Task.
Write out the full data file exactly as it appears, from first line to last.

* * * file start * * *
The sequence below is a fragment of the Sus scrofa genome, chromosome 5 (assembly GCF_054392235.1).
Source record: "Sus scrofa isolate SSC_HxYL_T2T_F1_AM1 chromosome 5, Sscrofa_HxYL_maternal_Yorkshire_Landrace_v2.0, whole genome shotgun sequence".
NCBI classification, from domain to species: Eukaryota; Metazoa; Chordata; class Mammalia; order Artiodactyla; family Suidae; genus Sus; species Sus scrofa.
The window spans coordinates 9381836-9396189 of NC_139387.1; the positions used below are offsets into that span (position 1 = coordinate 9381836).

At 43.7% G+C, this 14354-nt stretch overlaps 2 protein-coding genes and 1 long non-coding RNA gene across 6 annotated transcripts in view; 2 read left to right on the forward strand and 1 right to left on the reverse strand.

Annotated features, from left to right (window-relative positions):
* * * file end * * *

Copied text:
The sequence below is a fragment of the Sus scrofa genome, chromosome 5 (assembly GCF_054392235.1).
Source record: "Sus scrofa isolate SSC_HxYL_T2T_F1_AM1 chromosome 5, Sscrofa_HxYL_maternal_Yorkshire_Landrace_v2.0, whole genome shotgun sequence".
NCBI classification, from domain to species: Eukaryota; Metazoa; Chordata; class Mammalia; order Artiodactyla; family Suidae; genus Sus; species Sus scrofa.
The window spans coordinates 9381836-9396189 of NC_139387.1; the positions used below are offsets into that span (position 1 = coordinate 9381836).

At 43.7% G+C, this 14354-nt stretch overlaps 2 protein-coding genes and 1 long non-coding RNA gene across 6 annotated transcripts in view; 2 read left to right on the forward strand and 1 right to left on the reverse strand.

Annotated features, from left to right (window-relative positions):